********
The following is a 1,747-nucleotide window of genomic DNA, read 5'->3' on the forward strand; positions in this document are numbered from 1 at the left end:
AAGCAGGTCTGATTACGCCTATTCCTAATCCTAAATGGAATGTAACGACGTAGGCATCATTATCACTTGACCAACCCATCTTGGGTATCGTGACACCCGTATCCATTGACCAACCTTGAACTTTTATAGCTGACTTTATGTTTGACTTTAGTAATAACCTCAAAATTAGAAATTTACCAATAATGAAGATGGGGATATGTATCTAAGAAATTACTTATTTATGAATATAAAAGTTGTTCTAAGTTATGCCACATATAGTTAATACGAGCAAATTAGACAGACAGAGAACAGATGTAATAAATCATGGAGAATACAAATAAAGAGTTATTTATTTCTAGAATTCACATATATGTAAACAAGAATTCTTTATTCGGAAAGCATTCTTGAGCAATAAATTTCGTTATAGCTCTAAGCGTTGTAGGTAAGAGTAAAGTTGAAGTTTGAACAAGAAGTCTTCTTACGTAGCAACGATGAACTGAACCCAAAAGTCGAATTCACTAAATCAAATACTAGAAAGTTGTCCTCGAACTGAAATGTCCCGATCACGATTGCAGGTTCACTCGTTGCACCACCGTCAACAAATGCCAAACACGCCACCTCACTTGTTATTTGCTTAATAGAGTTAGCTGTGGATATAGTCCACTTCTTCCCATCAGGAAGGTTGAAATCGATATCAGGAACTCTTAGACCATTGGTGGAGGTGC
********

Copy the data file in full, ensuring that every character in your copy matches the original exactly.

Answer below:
The following is a 1,747-nucleotide window of genomic DNA, read 5'->3' on the forward strand; positions in this document are numbered from 1 at the left end:
AAGCAGGTCTGATTACGCCTATTCCTAATCCTAAATGGAATGTAACGACGTAGGCATCATTATCACTTGACCAACCCATCTTGGGTATCGTGACACCCGTATCCATTGACCAACCTTGAACTTTTATAGCTGACTTTATGTTTGACTTTAGTAATAACCTCAAAATTAGAAATTTACCAATAATGAAGATGGGGATATGTATCTAAGAAATTACTTATTTATGAATATAAAAGTTGTTCTAAGTTATGCCACATATAGTTAATACGAGCAAATTAGACAGACAGAGAACAGATGTAATAAATCATGGAGAATACAAATAAAGAGTTATTTATTTCTAGAATTCACATATATGTAAACAAGAATTCTTTATTCGGAAAGCATTCTTGAGCAATAAATTTCGTTATAGCTCTAAGCGTTGTAGGTAAGAGTAAAGTTGAAGTTTGAACAAGAAGTCTTCTTACGTAGCAACGATGAACTGAACCCAAAAGTCGAATTCACTAAATCAAATACTAGAAAGTTGTCCTCGAACTGAAATGTCCCGATCACGATTGCAGGTTCACTCGTTGCACCACCGTCAACAAATGCCAAACACGCCACCTCACTTGTTATTTGCTTAATAGAGTTAGCTGTGGATATAGTCCACTTCTTCCCATCAGGAAGGTTGAAATCGATATCAGGAACTCTTAGACCATTGGTGGAGGTGC